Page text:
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Why do we recycle well at home, but not at work?

Posted in Recycling
On 13 Jul 2017
By Jas Bagri

While household recycling figures currently stand at around 44.3%* working towards a national target of 50% by 2020, business recycling rates still lag some way behind.

The question of why we are more likely to recycle at home and how we can encourage more recycling in the office and workplace is key, as lower recycling rates at work increase waste sent to landfill and reduced the amount of valuable resources that can be process and recycled.

One of the biggest barriers is that employees don’t want to get it wrong. While we are happy to recycle at home because we understand what goes where, at work it can be a different story and often waste that doesn’t neatly fit into the category of paper, glass and cardboard ends up in the general waste bin.

The problem with this is that business waste is stringently regulated, especially for those producing high volumes of packaging waste or hazardous waste. So what can business do to better manage this? One simple way is through better education and clear simple labelling of waste containers.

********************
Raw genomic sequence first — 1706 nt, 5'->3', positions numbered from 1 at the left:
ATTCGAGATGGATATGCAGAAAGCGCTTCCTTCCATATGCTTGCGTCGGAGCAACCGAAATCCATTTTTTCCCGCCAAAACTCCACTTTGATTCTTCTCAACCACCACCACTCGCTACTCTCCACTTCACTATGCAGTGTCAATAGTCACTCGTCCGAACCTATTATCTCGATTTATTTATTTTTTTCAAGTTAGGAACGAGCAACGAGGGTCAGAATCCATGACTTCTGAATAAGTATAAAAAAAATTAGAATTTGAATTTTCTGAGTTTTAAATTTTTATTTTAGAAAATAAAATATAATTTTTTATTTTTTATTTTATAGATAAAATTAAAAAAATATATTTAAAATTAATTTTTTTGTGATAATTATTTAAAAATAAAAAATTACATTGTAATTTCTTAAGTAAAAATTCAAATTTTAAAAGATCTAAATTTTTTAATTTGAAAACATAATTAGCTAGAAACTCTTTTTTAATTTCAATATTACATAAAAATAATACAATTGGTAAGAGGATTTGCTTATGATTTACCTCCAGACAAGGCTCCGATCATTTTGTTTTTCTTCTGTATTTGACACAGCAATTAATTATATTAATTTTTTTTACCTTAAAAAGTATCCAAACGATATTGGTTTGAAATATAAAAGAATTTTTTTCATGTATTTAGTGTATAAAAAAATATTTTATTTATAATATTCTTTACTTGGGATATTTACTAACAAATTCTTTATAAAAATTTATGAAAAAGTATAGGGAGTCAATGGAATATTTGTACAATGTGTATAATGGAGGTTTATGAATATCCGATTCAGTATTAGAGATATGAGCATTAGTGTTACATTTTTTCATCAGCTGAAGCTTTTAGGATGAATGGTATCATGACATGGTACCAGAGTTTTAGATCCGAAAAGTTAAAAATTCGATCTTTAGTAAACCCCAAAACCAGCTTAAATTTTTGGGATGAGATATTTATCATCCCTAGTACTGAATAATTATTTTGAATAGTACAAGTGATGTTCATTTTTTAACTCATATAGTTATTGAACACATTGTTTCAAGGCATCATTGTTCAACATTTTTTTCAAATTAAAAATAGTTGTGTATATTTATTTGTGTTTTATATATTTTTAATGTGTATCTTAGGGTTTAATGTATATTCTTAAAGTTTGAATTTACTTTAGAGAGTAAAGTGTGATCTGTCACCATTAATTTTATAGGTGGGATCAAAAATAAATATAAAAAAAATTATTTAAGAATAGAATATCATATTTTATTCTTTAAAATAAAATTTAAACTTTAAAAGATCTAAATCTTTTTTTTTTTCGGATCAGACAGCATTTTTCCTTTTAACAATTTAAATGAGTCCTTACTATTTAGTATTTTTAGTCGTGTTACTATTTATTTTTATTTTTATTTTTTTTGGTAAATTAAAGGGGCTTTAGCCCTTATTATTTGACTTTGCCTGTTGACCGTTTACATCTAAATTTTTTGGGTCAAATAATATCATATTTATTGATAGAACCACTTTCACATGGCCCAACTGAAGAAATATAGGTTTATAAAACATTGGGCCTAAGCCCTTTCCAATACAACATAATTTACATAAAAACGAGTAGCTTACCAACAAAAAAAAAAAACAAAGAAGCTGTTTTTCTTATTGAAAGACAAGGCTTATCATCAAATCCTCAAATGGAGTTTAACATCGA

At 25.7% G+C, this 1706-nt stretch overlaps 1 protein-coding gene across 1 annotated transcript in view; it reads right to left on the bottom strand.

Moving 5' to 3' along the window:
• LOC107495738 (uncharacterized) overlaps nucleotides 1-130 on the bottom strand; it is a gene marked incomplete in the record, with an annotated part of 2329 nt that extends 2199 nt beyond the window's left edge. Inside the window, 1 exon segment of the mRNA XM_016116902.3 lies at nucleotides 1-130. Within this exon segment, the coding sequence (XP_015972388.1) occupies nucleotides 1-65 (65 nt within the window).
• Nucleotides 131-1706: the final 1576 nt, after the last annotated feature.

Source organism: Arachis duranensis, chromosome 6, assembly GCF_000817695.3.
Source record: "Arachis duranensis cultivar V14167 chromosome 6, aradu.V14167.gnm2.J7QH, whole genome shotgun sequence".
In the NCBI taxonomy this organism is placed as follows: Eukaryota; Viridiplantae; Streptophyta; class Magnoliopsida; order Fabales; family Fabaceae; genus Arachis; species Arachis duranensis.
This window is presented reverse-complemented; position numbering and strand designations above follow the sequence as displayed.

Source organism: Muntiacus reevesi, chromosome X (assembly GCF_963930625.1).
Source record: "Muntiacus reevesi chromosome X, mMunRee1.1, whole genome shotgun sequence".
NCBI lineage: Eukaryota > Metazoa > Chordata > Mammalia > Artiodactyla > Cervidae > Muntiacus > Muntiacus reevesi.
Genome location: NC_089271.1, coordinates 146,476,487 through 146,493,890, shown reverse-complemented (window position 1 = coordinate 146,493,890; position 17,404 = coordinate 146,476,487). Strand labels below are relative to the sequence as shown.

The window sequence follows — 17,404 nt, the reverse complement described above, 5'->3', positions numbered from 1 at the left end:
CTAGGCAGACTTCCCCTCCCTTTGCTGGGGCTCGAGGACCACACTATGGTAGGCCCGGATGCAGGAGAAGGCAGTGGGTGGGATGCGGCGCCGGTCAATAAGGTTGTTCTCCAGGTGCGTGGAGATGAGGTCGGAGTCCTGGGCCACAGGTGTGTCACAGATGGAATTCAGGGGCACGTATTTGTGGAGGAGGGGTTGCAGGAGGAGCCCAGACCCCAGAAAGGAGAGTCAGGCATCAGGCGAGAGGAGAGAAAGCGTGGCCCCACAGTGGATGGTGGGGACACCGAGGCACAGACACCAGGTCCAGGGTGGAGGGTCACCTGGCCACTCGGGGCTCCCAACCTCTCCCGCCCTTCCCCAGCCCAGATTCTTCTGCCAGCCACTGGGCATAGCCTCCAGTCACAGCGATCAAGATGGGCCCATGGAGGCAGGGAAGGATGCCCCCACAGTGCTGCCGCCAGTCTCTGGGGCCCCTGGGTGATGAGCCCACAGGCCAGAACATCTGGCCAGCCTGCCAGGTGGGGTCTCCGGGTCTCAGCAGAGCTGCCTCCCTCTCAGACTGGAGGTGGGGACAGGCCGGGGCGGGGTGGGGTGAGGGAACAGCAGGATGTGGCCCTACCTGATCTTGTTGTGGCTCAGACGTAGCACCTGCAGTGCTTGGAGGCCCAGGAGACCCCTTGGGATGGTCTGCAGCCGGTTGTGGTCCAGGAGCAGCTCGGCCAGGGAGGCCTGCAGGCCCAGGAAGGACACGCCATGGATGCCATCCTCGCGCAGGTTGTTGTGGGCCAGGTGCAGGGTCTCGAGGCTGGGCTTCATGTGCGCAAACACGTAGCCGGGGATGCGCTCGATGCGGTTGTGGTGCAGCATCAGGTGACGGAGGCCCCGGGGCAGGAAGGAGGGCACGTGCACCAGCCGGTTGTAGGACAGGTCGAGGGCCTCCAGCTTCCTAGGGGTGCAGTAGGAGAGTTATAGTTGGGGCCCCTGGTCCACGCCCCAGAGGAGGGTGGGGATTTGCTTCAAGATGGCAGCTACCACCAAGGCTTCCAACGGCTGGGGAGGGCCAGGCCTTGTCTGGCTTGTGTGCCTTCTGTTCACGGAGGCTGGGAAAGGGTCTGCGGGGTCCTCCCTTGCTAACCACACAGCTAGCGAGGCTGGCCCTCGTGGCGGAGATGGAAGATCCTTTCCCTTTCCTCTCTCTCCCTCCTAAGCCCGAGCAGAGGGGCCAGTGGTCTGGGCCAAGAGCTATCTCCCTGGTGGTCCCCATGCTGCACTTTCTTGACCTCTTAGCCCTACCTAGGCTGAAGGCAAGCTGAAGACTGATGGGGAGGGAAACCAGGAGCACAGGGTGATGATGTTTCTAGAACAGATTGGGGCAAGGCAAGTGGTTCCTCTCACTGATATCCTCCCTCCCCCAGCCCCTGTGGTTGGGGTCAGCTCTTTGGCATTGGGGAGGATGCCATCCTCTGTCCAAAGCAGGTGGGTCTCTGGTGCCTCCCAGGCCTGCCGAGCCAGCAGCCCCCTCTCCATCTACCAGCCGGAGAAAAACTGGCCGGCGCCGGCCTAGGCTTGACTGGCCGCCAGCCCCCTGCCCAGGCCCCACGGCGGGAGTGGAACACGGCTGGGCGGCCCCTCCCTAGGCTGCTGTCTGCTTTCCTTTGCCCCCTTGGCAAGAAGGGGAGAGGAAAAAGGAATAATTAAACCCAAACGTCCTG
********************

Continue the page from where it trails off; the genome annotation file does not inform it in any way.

We can all improve recycling at work so here’s our top tips:

 

  • Encouraging staff to use recycling points rather than individual waste bins
  • Tell employees what happens to their waste once disposed of correctly can help motivate them and help them learn about the bigger picture
  • Clear and simple signage to help simplify the process

What do we do here at Biffa?

Here at Biffa we are busy doing our bit. In our offices no-one is hiding a waste bin under their desk. Instead we all use centralised bins, which show us where each type of waste can be disposed of. This principle has worked so well that it has been scaled up for many of our customers who deal with a more complex mix of waste.

For sites where they are dealing with items such as batteries, hazardous liquids, pressured containers and electrical items we have introduced “hazardous waste stations” which may house a number of different waste containers. These sit within clearly labelled and colour coded areas. By removing the guesswork out of waste management we can help companies to stay compliant and reduce the risk of fines for mishandling hazardous materials.

 

References
* (Department for Environment and Rural Affairs – figures stated Dec 2015)

About the author

image of jas bagri

Jas Bagri

Jas is part of Biffa’s digital team, writing a diverse range of content on a number on industry topics. Jas’s favourite subject to write about is recycling, so look out for her handy tips coming your way!